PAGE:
data = CSV.parse('Bob,Engeneering,1000', headers: %i[name department salary])
data.first      #=> #<CSV::Row name:"Bob" department:"Engineering" salary:"1000">

Typed data reading

CSV allows to provide a set of data converters e.g. transformations to try on input data. Converter could be a symbol from CSV::Converters constant’s keys, or lambda.

# Without any converters:
#=> [["Bob", "2018-03-01", "100"]]

# With built-in converters:
CSV.parse('Bob,2018-03-01,100', converters: %i[numeric date])
#=> [["Bob", #<Date: 2018-03-01>, 100]]

# With custom converters:
CSV.parse('Bob,2018-03-01,100', converters: [->(v) { Time.parse(v) rescue v }])
#=> [["Bob", 2018-03-01 00:00:00 +0200, "100"]]

CSV and Character Encodings (M17n or Multilingualization)

This new CSV parser is m17n savvy. The parser works in the Encoding of the IO or String object being read from or written to. Your data is never transcoded (unless you ask Ruby to transcode it for you) and will literally be parsed in the Encoding it is in. Thus CSV will return Arrays or Rows of Strings in the Encoding of your data. This is accomplished by transcoding the parser itself into your Encoding.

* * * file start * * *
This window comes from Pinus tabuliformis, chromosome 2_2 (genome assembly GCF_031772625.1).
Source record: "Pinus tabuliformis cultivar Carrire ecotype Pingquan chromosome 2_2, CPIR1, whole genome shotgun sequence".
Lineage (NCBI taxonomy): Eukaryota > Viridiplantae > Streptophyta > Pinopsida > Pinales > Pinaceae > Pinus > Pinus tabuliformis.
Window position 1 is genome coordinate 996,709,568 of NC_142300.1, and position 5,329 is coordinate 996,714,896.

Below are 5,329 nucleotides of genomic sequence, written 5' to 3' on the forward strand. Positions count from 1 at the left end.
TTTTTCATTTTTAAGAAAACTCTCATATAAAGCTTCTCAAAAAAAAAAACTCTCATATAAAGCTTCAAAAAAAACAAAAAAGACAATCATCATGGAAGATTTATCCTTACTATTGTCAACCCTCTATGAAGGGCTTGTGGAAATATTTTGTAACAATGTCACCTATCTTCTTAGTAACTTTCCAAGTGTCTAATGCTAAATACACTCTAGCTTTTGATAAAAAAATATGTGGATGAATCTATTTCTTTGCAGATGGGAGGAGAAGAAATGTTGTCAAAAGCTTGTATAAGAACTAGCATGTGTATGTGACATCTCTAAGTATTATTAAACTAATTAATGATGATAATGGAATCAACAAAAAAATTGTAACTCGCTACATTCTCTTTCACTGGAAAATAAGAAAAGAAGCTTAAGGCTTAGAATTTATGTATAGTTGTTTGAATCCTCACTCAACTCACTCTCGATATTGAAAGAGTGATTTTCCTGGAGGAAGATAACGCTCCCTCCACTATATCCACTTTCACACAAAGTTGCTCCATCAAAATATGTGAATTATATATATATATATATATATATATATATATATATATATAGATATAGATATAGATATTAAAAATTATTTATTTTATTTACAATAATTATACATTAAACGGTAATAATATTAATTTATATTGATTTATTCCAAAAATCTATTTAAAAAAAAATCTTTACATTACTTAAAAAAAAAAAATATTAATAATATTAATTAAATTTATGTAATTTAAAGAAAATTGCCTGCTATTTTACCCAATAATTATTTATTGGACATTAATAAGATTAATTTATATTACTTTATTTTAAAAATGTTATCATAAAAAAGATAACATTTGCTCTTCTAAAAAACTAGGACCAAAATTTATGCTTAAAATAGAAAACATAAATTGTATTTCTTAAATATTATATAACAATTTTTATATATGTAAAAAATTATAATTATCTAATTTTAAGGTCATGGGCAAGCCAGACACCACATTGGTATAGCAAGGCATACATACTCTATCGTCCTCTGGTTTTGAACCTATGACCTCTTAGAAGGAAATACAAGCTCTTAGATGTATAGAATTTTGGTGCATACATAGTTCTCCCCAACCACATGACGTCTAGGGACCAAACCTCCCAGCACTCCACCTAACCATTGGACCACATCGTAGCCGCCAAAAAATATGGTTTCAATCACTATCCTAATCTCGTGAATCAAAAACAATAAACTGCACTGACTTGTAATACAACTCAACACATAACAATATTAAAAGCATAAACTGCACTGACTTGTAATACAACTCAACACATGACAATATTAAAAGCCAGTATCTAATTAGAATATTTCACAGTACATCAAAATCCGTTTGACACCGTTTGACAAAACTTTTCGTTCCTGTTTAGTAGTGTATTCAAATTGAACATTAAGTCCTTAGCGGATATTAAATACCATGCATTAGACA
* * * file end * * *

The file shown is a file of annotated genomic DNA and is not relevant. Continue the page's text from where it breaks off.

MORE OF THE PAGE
Some transcoding must take place, of course, to accomplish this multiencoding support. For example, :col_sep, :row_sep, and :quote_char must be transcoded to match your data. Hopefully this makes the entire process feel transparent, since CSV’s defaults should just magically work for your data. However, you can set these values manually in the target Encoding to avoid the translation.

It’s also important to note that while all of CSV’s core parser is now Encoding agnostic, some features are not. For example, the built-in converters will try to transcode data to UTF-8 before making conversions. Again, you can provide custom converters that are aware of your Encodings to avoid this translation. It’s just too hard for me to support native conversions in all of Ruby’s Encodings.

Anyway, the practical side of this is simple: make sure IO and String objects passed into CSV have the proper Encoding set and everything should just work. CSV methods that allow you to open IO objects (CSV::foreach(), CSV::open(), CSV::read(), and CSV::readlines()) do allow you to specify the Encoding.